The Lucky One: Running Off Of More Than luck

Avery Brillante, Staff Writer

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The Lucky One: Running Off of Way More than Luck

 

A  Marine, thrown into the middle of a raging war, is trying to stay alive. He witnesses the brutal deaths of two fellow Marines before escaping into the daylight after a night raid. He’s disoriented. As he rests, he notices a glint in the sunlight. Upon further investigation, he discovers it’s a photograph. He picks it up, reading the words on the back. “Keep safe,” it reads, with a cross etched beneath it. On the flip side, there is a photo of a girl, blonde and smiling. This is how Logan’s story begins.

As for the movie itself, it starts with immediate action. The viewer will get sucked in quickly while the intensity of war grips the room. After a few violent scenes, the actors begin to allude towards the idea that he is only alive because of that single photograph. It sends Logan (who is played by the always rugged-looking Zac Efron) on a search for the owner, but he doesn’t have any luck. Whoever first had this picture is no longer around.

As with any war veteran, it’s obvious that there will be issues that stick with Logan long after he returns home. He comes back to live with his sister and her “active” boys, whose loud video games and constant rowdiness cause something to happen to Logan that looks quite a bit like post-traumatic stress disorder. Although this is not unexpected, it does leave the audience hanging. The theme doesn’t continue throughout the story, and quickly disappears as soon as he leaves the family. While that kind of healing would be ideal, it just isn’t realistic.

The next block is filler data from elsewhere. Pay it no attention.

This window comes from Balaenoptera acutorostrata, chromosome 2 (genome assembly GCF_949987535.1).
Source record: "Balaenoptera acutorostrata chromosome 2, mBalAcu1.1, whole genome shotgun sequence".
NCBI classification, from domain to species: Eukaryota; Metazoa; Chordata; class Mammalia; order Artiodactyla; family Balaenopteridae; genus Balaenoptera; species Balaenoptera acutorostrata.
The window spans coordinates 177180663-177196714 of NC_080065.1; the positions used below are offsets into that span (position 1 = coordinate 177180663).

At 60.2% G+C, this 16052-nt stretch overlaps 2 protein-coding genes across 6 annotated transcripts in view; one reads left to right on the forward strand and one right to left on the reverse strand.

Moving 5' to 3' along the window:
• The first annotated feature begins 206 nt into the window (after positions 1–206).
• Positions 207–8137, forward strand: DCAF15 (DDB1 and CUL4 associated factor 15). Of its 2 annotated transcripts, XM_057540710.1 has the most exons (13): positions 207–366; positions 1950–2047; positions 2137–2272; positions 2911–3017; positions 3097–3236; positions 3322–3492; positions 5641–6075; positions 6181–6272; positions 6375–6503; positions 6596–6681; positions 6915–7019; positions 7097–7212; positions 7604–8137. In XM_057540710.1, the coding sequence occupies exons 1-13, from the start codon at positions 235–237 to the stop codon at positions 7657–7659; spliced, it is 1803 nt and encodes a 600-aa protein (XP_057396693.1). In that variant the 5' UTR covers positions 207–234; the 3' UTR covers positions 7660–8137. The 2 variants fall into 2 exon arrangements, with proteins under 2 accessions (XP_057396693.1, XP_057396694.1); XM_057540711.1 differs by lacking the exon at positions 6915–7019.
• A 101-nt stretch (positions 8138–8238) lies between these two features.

The term “The Lucky One” is (thankfully) not overemphasized in the overall story. Logan hints at it when he has his solo-speaking moments over scenic views, but the rest is left for the audience to interpret.

“Kid-friendly” isn’t exactly a term that I’d use to describe the whole movie, but most of the scenes are generally appropriate. Still, Hollywood must be Hollywood, so they managed to slip in a few questionable scenes. The elderly women sitting beside me were horrified to the point of reaching over to cover my eyes during a few scenes. It’s not enough to be worth an R-rating, but I suggest sticking to PG-13 or possibly even higher.

Of course, all the girls want to know how cute Zac Efron looked with short hair and dog tags. The answer is very good-looking, indeed. It’s one of those movies you’ll be swooning at every time he romances his stubborn love-interest into a kiss. Get ready to start feeling very jealous.

Since the movie is based on a Nicholas Sparks book, it’s bound to be a tear-jerker. Anyone who has seen “The Last Song” or “A Walk to Remember” knows that. It’s not a sob-worthy movie, but I definitely found a couple tears rolling down my face during those heart-breaking scenes.

“The Lucky One” is a romance that’ll make you want to call your significant other the second the credits hit the screen. You’ll laugh, you’ll cry, and you’ll be saying “aww!” every five seconds. It truly is the perfect date night movie. The movie is, however, fairly predictable. But, what good love story isn’t? On a scale of one to ten, I’d give it an 8. Take time this weekend and go see it, especially if you’re a sucker for a good romance. It is definitely worth your time.

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